Barnegat Mayor Denounces Marijuana Legalization

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BARNEGAT – Township officials are taking a stand against the legalization of recreational marijuana in New Jersey, arguing “not in my town.”

At a recent township committee meeting, Barnegat Mayor Alfonso Cirulli delivered a lengthy call to action to residents to oppose recreational marijuana legislation.

The committee also passed a resolution to that effect at the Feb. 5 meeting. While the resolution clearly opposes recreational marijuana, it makes a point to state that the committee supports the use of medical marijuana for its health benefits.

After attending the 2019 NJ Conference of Mayors Winter Summit in Trenton on Jan. 31, Cirulli came back to town with renewed vigor to stand strong against Governor Phil Murphy’s endorsement of recreational marijuana.

While guest speakers and legislators covered a host of topics at the summit, from the inundation of Open Public Records Act requests to municipalities, to affordable health care, to affordable housing, Cirulli noted that “we all know a hot topic is the legalization of recreational marijuana.”

He cites major concerns that marijuana could trigger even more illegal drug use. While Ocean County remains in an opioid epidemic, Cirulli fears that recreational marijuana will only worsen the problem.

“We know that marijuana is a gateway drug, it’s also 20-24 percent stronger than the stuff that was available in the 60s and the 70s,” he said. “They’re [legislators] not thinking about the cost on our society and on our kids.”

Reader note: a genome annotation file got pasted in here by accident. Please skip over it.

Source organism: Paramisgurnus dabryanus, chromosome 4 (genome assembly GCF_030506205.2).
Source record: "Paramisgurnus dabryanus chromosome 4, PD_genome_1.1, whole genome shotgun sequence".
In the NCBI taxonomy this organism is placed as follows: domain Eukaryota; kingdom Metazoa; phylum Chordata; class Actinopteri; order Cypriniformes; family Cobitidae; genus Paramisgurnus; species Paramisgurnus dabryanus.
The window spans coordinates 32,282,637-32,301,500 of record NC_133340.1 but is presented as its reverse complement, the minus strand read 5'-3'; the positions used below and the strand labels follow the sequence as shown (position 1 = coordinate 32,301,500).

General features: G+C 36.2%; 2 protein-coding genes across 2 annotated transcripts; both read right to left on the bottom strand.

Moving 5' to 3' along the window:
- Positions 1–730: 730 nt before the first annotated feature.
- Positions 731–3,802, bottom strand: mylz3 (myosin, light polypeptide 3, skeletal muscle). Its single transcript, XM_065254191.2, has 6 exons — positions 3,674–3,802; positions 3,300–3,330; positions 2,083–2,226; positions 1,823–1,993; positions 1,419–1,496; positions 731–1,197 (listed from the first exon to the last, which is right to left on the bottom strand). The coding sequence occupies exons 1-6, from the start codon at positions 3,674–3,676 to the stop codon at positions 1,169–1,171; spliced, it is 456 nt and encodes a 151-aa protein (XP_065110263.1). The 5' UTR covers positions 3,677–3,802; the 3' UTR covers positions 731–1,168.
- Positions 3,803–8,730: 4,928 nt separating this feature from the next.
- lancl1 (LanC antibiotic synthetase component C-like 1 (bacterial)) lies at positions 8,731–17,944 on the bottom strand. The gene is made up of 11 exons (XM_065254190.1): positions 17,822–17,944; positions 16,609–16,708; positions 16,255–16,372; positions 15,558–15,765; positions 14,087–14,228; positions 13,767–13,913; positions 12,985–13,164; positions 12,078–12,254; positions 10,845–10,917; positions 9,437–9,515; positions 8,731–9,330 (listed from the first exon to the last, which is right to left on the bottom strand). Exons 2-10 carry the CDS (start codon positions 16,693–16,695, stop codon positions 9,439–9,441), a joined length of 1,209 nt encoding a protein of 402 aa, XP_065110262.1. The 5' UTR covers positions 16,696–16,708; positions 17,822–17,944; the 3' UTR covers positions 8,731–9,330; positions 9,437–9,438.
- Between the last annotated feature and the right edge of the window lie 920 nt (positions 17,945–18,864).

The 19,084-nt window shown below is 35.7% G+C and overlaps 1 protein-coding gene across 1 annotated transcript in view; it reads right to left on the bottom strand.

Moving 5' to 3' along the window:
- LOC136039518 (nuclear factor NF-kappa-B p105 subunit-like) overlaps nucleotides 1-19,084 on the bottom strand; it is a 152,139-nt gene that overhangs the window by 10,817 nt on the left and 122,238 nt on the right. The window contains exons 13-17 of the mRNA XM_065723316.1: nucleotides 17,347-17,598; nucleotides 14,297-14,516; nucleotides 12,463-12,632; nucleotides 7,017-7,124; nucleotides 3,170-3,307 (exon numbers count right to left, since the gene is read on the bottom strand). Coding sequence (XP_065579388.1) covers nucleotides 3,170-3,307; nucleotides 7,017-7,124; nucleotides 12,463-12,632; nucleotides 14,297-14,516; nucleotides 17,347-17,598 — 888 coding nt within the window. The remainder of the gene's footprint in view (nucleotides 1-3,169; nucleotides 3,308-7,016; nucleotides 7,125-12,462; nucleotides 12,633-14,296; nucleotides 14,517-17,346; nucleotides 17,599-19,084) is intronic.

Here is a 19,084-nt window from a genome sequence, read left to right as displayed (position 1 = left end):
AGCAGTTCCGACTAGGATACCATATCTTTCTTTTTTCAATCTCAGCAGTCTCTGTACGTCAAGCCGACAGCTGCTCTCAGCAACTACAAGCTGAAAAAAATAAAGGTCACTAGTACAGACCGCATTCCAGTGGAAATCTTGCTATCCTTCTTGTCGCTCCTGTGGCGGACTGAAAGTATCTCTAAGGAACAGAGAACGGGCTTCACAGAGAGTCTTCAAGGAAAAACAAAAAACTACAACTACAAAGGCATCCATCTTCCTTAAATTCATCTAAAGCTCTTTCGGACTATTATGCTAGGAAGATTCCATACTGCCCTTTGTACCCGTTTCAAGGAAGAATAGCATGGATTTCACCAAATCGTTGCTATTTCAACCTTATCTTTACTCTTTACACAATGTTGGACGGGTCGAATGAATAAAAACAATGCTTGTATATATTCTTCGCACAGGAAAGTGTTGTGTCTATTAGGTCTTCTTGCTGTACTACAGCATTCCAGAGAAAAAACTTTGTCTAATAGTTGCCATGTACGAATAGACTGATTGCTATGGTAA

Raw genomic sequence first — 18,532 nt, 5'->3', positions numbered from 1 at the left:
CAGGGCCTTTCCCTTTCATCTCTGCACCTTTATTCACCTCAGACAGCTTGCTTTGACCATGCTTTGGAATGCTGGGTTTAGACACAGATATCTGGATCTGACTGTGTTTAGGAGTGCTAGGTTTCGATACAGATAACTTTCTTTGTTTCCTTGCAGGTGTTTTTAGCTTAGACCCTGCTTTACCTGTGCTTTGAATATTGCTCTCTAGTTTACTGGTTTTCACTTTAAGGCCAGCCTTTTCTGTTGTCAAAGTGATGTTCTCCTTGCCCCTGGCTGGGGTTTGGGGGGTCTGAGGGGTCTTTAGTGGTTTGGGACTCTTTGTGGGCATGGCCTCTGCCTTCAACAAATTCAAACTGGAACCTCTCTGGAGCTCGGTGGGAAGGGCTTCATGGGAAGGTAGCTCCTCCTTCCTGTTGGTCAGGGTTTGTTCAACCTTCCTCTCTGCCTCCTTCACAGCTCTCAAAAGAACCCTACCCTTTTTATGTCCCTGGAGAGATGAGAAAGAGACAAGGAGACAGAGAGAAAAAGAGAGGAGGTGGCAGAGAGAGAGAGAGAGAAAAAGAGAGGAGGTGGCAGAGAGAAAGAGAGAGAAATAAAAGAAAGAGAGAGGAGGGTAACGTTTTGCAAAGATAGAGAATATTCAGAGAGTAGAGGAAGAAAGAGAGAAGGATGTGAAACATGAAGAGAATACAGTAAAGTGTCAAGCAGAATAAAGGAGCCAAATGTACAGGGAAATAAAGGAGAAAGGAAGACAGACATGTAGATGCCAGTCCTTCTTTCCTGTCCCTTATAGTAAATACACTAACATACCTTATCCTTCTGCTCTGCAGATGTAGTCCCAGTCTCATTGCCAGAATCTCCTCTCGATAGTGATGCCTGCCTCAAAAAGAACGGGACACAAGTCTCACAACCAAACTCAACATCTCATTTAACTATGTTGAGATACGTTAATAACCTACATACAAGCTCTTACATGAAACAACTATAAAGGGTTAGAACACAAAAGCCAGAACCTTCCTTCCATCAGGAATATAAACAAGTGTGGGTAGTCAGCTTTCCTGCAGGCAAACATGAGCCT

A 2017 study by the NJ Division of Mental Health and Addiction Services places marijuana as the third most popular “primary drug” by Ocean County users. Marijuana follows behind alcohol as number two and heroin at number one. According to the same report, Barnegat Township saw 334, or 4 percent, of substance abuse admissions in the county in just 2017, the majority of which were for heroin. 

Cirulli credited the Barnegat Police Department Crime Reduction Unit for helping keep the township “ahead of the curve” when it comes to drug-related deaths and arrests. The CRU was launched in early 2018. 

However, this does not stand for the entire county or state. The Attorney General’s NJ Cares project, “a real time dashboard of opioid-related data and information,” clocks in 294 suspected overdose deaths so far in 2019, as of Feb. 10.

In addition to continued drug use, Cirulli also expressed worry that state legislators have financial motives behind legalizing recreational marijuana.

“New Jersey is in dire financial straits,” Cirulli said, noting that legislators want to legalize the drug because they think they’re going to fill a budget hole.

While Governor Murphy is pushing for more, a recent bill proposes a 12 percent tax on the recreational drug.

“To me, that’s blood money,” said Cirulli.

Cirulli not only advocated against the drug to attendees at the committee meeting, but also to state legislators at the summit. He placed information about the negative effects of marijuana on adults and children on a table at the summit, which he said was quickly removed.

“I was told it wasn’t allowed,” Cirulli said. “They said ‘it’s [legalization] coming’; they didn’t want to discuss the pros and the cons,” but rather, “how to prepare for it.”

He also brought with him a petition against legalization bearing 900 signatures already, which was also “not allowed,” he said.

Despite some of the state officials representing more “forward-thinking” perspectives when it comes to recreational marijuana, Cirulli maintains that the drug is dangerous.  

Cirulli urged residents to “call your legislators” and let them know that you are against the legalization of marijuana, making Barnegat one of many other Ocean County towns working to ban the use of the drug. Others include Toms River, Berkeley, Point Pleasant Beach, and Seaside Heights.